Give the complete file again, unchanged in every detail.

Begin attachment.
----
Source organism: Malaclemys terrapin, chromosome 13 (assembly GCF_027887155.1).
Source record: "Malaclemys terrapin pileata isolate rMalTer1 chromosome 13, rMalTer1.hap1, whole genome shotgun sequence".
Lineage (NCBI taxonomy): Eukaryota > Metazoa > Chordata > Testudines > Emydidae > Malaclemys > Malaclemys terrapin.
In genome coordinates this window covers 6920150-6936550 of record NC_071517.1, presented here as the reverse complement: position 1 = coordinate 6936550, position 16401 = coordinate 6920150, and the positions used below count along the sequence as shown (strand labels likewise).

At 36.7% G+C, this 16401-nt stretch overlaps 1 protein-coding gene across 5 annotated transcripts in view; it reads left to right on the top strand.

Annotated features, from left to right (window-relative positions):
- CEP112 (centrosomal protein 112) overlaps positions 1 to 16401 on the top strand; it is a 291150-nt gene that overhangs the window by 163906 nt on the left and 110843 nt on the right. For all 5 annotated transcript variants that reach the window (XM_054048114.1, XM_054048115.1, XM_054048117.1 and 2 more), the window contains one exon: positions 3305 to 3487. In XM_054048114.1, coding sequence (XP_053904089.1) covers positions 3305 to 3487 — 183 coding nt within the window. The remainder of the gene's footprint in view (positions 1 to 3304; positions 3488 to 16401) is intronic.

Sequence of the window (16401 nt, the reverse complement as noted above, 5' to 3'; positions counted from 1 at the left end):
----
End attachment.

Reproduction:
Source organism: Malaclemys terrapin, chromosome 13 (assembly GCF_027887155.1).
Source record: "Malaclemys terrapin pileata isolate rMalTer1 chromosome 13, rMalTer1.hap1, whole genome shotgun sequence".
Lineage (NCBI taxonomy): Eukaryota > Metazoa > Chordata > Testudines > Emydidae > Malaclemys > Malaclemys terrapin.
In genome coordinates this window covers 6920150-6936550 of record NC_071517.1, presented here as the reverse complement: position 1 = coordinate 6936550, position 16401 = coordinate 6920150, and the positions used below count along the sequence as shown (strand labels likewise).

At 36.7% G+C, this 16401-nt stretch overlaps 1 protein-coding gene across 5 annotated transcripts in view; it reads left to right on the top strand.

Annotated features, from left to right (window-relative positions):
- CEP112 (centrosomal protein 112) overlaps positions 1 to 16401 on the top strand; it is a 291150-nt gene that overhangs the window by 163906 nt on the left and 110843 nt on the right. For all 5 annotated transcript variants that reach the window (XM_054048114.1, XM_054048115.1, XM_054048117.1 and 2 more), the window contains one exon: positions 3305 to 3487. In XM_054048114.1, coding sequence (XP_053904089.1) covers positions 3305 to 3487 — 183 coding nt within the window. The remainder of the gene's footprint in view (positions 1 to 3304; positions 3488 to 16401) is intronic.

Sequence of the window (16401 nt, the reverse complement as noted above, 5' to 3'; positions counted from 1 at the left end):